Yesterday’s announcement of a snap general election in June could yet again delay implementation of the Unified Patent Court, solicitors have predicted.

A statutory instrument on implementing the new court still needs to be approved by both houses of parliament before the government can formally ratify the UPC treaty.  This process could take several weeks, though IP lawyers have told the Gazette the plans are unlikely to face opposition.

The UK had hoped to ratify the procedure between now and the end of May so that the court would be operational by December this year.

However, it is unlikely this will now happen before parliament is dissolved on 3 May, throwing the prospect of ratification before the summer into doubt.

Robert Burrows, partner at London firm Bristows, told the Gazette a start date of early 2018 could be a more realistic possibility. ‘The news came at a time when, at least on the UPC front, the position had begun to look a little more settled,’ he said. ‘We’re investigating the implications ourselves, but this could well cause a slight delay in UK ratification, which could in turn cause a slight delay in the likely start date for the UPC.’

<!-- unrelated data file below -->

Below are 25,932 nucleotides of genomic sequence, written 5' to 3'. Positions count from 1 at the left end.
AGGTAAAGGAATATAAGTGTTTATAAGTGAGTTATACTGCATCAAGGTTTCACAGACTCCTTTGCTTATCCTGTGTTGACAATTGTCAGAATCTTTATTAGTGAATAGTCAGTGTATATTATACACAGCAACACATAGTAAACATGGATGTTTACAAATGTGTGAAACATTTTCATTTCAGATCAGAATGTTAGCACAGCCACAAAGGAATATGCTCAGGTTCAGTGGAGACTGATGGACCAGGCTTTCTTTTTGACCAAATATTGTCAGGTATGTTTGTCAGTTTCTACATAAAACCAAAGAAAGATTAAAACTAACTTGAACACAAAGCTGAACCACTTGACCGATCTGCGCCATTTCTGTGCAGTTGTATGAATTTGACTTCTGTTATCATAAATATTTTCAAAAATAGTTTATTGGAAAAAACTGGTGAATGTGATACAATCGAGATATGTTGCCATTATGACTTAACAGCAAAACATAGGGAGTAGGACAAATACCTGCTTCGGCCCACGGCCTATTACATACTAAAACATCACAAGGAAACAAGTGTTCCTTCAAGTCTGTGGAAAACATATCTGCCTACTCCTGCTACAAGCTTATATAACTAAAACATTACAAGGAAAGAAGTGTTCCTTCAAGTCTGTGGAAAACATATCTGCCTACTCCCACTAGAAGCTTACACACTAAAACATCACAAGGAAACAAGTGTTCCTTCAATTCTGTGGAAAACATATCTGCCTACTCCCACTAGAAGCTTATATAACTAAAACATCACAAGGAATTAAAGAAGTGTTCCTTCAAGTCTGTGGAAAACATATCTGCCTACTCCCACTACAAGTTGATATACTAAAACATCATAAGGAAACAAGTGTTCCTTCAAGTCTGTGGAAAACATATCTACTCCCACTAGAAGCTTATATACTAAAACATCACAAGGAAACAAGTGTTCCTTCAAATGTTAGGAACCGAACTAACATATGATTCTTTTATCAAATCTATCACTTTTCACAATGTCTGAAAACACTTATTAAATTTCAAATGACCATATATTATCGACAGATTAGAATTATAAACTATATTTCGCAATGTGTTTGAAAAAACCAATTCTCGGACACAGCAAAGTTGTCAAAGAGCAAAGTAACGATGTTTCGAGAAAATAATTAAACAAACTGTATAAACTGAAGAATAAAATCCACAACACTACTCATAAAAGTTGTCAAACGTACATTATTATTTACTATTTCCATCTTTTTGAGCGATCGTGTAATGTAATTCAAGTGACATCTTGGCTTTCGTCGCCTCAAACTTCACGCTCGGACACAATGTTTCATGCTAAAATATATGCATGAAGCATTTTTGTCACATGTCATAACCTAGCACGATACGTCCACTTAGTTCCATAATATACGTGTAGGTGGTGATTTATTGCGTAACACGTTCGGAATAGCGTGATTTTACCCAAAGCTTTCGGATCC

But Luke McDonagh, an IP lecturer at City University, London, told the Gazette the decision whether or not to even ratify the agreement could be up in the air. 

'It is clear there will be a delay now. Everything is likely to cease pending the election. The decision to ratify may even be up in the air. Suffice to say, the UPC organisers will not be best pleased at yet more uncertainty,' he said.

Once operational, the UPC will hear patent disputes and have one of its major bases in Aldgate Tower, on the edge of the City of London. 

It will, on occasion need to refer certain matters to the Court of Justice of the European Union. Despite this, the Intellectual Property Office maintains that the UPC is ‘not an EU institution’ and instead an international court set up under international law.

However, according to one of the rules covering the UPC, only lawyers registered to practise before a court in an EU member state are able to litigate through the court. That would prevent UK-based solicitors and barristers acting for clients in the court after the UK leaves the EU.